One of the most difficult aspects of divorce is the effect it has on child-rearing. While you and your former spouse are apart, you must still present a united front when it comes to raising your children. This is the purpose of parenting agreements, which establish rules regarding shared custody.
If your ex-spouse attempts to influence your child against you, it can have a disastrous impact on your relationship with that child. It can also make it much harder to co-parent with your former spouse. Healthline explains what to look for if you believe your ex is alienating your child.
Your ex blocks a visit with your child
These attempts are not always blatant. The other parent might simply offer to do something fun with your child when it is your time for a visit. They may also tempt your child with fun trips and excursions, so they would naturally want to spend more time with them. In either case, your ex’s actions are not meant to foster a better bond with the child you share. They mean to prevent you from developing a healthy relationship.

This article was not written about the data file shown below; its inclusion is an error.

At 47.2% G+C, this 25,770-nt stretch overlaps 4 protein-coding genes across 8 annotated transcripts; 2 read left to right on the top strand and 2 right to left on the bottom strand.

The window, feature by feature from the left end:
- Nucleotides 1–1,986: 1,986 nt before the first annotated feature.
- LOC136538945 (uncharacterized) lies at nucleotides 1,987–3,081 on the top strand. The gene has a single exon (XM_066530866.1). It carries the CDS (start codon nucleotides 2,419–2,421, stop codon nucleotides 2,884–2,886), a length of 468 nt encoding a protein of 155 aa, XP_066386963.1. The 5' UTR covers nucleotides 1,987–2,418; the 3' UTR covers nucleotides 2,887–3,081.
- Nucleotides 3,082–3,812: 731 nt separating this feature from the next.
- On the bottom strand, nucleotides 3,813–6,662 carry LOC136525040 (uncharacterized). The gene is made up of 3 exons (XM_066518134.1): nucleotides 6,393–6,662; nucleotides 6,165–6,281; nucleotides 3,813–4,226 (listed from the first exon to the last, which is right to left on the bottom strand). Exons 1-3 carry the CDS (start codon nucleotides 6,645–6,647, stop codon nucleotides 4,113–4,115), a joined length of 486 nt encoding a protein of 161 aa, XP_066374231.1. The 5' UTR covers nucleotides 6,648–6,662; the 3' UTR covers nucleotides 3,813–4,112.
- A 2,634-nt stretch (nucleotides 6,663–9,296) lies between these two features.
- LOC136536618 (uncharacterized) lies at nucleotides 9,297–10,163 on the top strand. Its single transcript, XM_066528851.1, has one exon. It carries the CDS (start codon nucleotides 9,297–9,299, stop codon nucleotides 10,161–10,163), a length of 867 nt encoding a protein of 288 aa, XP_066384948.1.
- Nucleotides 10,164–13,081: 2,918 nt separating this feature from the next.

Your ex monitors your interactions with your child
Supervised visits do require monitoring. However, if you share joint custody, you are free to spend time with your child on your own. If your ex insists on being present for visits or listening to calls between you and your child, take it as a red flag. These behaviors are incredibly controlling and indicate a real breach of boundaries.
Your ex discusses your divorce with your child
Children must have certain information regarding their parents’ divorce, such as changes in schools or living arrangements. However, it is not healthy for parents to reveal intimate details about their splits to their children. Not only is it upsetting, but it can also color their opinion of the other parent. All good parents have a right to spend time with their children, regardless of any issues within their marriage.
When you have a parenting agreement in place, both you and your ex-spouse must follow it. In the event they continue their attempts at alienating your child or disrupting your relationship with them, you can address it with the court.